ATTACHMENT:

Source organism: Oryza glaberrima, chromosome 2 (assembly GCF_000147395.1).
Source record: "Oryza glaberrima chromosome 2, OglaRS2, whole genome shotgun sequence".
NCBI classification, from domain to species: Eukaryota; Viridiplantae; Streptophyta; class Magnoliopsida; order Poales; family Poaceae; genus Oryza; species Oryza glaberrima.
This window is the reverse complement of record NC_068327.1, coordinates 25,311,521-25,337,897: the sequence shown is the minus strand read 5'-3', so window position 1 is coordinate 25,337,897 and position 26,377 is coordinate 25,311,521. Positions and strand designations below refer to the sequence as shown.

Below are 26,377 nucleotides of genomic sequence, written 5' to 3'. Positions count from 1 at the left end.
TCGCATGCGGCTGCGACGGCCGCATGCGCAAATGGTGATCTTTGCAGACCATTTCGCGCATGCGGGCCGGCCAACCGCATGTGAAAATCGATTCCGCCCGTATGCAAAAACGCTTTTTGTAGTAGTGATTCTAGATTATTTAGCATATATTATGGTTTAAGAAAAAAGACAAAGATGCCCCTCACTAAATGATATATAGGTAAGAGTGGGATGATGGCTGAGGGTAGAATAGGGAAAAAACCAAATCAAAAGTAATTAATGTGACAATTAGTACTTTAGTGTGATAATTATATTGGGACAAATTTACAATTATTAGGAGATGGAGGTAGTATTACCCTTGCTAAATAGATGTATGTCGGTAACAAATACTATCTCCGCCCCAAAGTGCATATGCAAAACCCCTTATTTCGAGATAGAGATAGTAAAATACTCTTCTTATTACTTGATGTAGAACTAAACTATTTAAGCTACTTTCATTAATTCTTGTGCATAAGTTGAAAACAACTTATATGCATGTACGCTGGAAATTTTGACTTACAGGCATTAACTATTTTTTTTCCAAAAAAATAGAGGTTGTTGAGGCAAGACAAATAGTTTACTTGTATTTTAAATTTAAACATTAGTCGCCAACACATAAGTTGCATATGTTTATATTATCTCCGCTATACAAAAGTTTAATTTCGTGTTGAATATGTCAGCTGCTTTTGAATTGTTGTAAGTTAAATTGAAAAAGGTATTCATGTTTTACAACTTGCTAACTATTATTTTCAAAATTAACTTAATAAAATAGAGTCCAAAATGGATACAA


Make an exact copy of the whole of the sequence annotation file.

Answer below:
Source organism: Oryza glaberrima, chromosome 2 (assembly GCF_000147395.1).
Source record: "Oryza glaberrima chromosome 2, OglaRS2, whole genome shotgun sequence".
NCBI classification, from domain to species: Eukaryota; Viridiplantae; Streptophyta; class Magnoliopsida; order Poales; family Poaceae; genus Oryza; species Oryza glaberrima.
This window is the reverse complement of record NC_068327.1, coordinates 25,311,521-25,337,897: the sequence shown is the minus strand read 5'-3', so window position 1 is coordinate 25,337,897 and position 26,377 is coordinate 25,311,521. Positions and strand designations below refer to the sequence as shown.

Below are 26,377 nucleotides of genomic sequence, written 5' to 3'. Positions count from 1 at the left end.
TCGCATGCGGCTGCGACGGCCGCATGCGCAAATGGTGATCTTTGCAGACCATTTCGCGCATGCGGGCCGGCCAACCGCATGTGAAAATCGATTCCGCCCGTATGCAAAAACGCTTTTTGTAGTAGTGATTCTAGATTATTTAGCATATATTATGGTTTAAGAAAAAAGACAAAGATGCCCCTCACTAAATGATATATAGGTAAGAGTGGGATGATGGCTGAGGGTAGAATAGGGAAAAAACCAAATCAAAAGTAATTAATGTGACAATTAGTACTTTAGTGTGATAATTATATTGGGACAAATTTACAATTATTAGGAGATGGAGGTAGTATTACCCTTGCTAAATAGATGTATGTCGGTAACAAATACTATCTCCGCCCCAAAGTGCATATGCAAAACCCCTTATTTCGAGATAGAGATAGTAAAATACTCTTCTTATTACTTGATGTAGAACTAAACTATTTAAGCTACTTTCATTAATTCTTGTGCATAAGTTGAAAACAACTTATATGCATGTACGCTGGAAATTTTGACTTACAGGCATTAACTATTTTTTTTCCAAAAAAATAGAGGTTGTTGAGGCAAGACAAATAGTTTACTTGTATTTTAAATTTAAACATTAGTCGCCAACACATAAGTTGCATATGTTTATATTATCTCCGCTATACAAAAGTTTAATTTCGTGTTGAATATGTCAGCTGCTTTTGAATTGTTGTAAGTTAAATTGAAAAAGGTATTCATGTTTTACAACTTGCTAACTATTATTTTCAAAATTAACTTAATAAAATAGAGTCCAAAATGGATACAA